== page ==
Thailand: Critical Need for New Investment - Pharmaceutical Executive


Thailand: Critical Need for New Investment

Pharmaceutical Executive

Dr. Morakot , Director of Biotec
Within the policy, BIOTEC also has a plan to develop research for tropical diseases. "We think we have a lot of opportunity in this field because a niche for Thailand is biodiversity," Dr. Morakot pointed out. "One of our biotech focuses is to add value to biodiversity; therefore we are combining the biodiversity program with the tropical diseases research. With this combination, we can create a genomic outcome. This triangle put us in a good position."

If Dr. Morakot is conscious that, for the moment, multinationals are keener to inject capital into countries like Singapore, she refuses to see this situation as a curse. "In terms of investment, we are not as good as Singapore, but money is not the only thing, and we do have something that Singapore is lacking in: HR. In Thailand we have highly qualified people who have been trained abroad constantly bringing innovative ideas into the Kingdom."

"BIOTEC would really like to work as a partner, not as a recipient. We believe in partnerships and we guarantee that we can provide our future partners with good facilities and excellent HR power," insisted Dr. Morakot. For example, the Drug Discovery Partnership aims to find potential use of microorganisms and natural compounds as sources of innovative medicines.

As one of the first MNCs to take a chance on Thailand, Novartis won't be the one to contradict. "We see a growing biotechnology sector with a growing focus on healthcare. Thailand offers a unique biodiversity that may prove an excellent source to discover new drugs. We at Novartis have started a joint research project with the BIOTEC institute to do exactly that: help discover new drugs out of natural resources found in Thailand. The project focuses on technology transfer, training, and pharmacological assays on substances found. It's a long shot but we are hopeful of finding one or more interesting active substances in the next few years," said Peter Jager, country head for Novartis Thailand.

A Dispensary Market

Cyrille Buhrman
"If you work for MNCs, changes are natural, you will always be facing new openings and different challenges in different markets and you have to be ready to take them." According to Patrick Bruhlmann, CEO of the Hong Kong-based distribution company Zuellig Pharma, the Kingdom is very much driven by customized customer demands and high expectations from blue-chip pharmaceutical companies. Like many countries in the area, Thailand is a dispensary market where 66 percent of medications are directly distributed to hospitals. Distribution is under two main players (DKSH/Diethelem and Zuellig) sharing 95 percent of the market. Another important variation is the mechanism of prescription and dispensing of pharmaceutical products. In Asia, medicines are prescribed and dispensed at the same place. Hospitals give prescriptions and then dispense, as do doctors. Therefore there is very little release of prescriptions across pharmacy channels.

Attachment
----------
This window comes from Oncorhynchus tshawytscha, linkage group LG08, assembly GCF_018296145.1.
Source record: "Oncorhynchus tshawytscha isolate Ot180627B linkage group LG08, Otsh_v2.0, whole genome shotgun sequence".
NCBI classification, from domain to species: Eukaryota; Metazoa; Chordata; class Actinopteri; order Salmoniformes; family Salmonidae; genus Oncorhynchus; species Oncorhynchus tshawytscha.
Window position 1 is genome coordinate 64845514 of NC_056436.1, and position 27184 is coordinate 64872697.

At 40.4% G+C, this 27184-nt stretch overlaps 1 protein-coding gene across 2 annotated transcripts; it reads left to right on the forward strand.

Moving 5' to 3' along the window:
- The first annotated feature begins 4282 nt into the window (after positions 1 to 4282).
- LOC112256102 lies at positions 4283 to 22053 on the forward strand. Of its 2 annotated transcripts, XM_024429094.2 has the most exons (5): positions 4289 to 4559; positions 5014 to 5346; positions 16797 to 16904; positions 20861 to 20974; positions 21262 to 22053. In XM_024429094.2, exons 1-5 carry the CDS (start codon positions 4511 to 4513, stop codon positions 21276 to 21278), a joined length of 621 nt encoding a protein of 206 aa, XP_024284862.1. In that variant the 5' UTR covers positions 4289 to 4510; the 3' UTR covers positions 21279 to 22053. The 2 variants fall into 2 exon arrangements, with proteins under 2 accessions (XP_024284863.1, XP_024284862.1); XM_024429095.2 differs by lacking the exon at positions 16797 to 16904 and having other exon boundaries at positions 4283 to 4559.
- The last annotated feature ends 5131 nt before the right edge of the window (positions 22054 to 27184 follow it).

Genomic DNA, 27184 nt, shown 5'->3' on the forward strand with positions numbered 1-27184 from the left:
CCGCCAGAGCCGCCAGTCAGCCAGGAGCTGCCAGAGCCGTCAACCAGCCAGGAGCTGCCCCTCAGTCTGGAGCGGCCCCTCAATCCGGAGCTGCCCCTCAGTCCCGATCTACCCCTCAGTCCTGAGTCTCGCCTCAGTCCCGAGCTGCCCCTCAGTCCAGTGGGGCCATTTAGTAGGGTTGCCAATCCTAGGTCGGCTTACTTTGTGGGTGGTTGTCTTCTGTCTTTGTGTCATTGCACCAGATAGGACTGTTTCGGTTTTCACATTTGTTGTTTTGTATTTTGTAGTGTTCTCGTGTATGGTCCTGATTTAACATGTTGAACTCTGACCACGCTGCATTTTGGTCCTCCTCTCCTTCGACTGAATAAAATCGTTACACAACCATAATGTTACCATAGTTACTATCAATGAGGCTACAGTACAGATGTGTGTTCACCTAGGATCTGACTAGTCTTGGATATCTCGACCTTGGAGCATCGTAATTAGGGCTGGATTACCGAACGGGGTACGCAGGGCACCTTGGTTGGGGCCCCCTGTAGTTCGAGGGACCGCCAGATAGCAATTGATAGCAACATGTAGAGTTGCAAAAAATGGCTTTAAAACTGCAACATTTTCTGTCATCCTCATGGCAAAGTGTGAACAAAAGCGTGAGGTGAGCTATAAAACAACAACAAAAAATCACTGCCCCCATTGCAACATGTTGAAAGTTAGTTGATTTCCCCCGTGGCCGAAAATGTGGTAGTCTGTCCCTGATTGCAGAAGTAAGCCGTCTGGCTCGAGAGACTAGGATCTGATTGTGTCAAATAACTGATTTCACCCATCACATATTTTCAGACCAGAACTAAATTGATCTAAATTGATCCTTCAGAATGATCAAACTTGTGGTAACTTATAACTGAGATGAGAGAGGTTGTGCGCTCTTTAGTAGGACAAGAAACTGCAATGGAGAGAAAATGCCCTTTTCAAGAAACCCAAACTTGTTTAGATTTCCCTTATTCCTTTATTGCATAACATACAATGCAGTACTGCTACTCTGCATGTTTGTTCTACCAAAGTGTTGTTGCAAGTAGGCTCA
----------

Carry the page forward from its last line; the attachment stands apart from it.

Delivery within 24 hours

As an exclusive distributor, Zuellig acts on service agreements and charges a percentage fee for services. "In Europe, USA, and Japan you have typical wholesaler markets. For example, they will buy X or Y product at $100 and sell it for $105, hopefully keeping the $5 profit. We operate differently, because we buy for 100 sell at 100 and earn a small service fee on the transaction," explained Bruhlmann.

With more than 300 salespeople servicing MNC customers, Zuellig makes sure its products are going into the right channels. It also performs a lot of secondary repacking and labeling in order to customize imported products to local market needs. Zuellig usually operates as a central distribution system. "We have a large, fully temperature-controlled facility where everything is stored. We take orders and invoice about 5,000 to 10,000 orders every day and make sure that everything is delivered within 24 hours. The 24-hour delivery is almost always possible unless we face very adverse climatic conditions," explained Bruhlmann.


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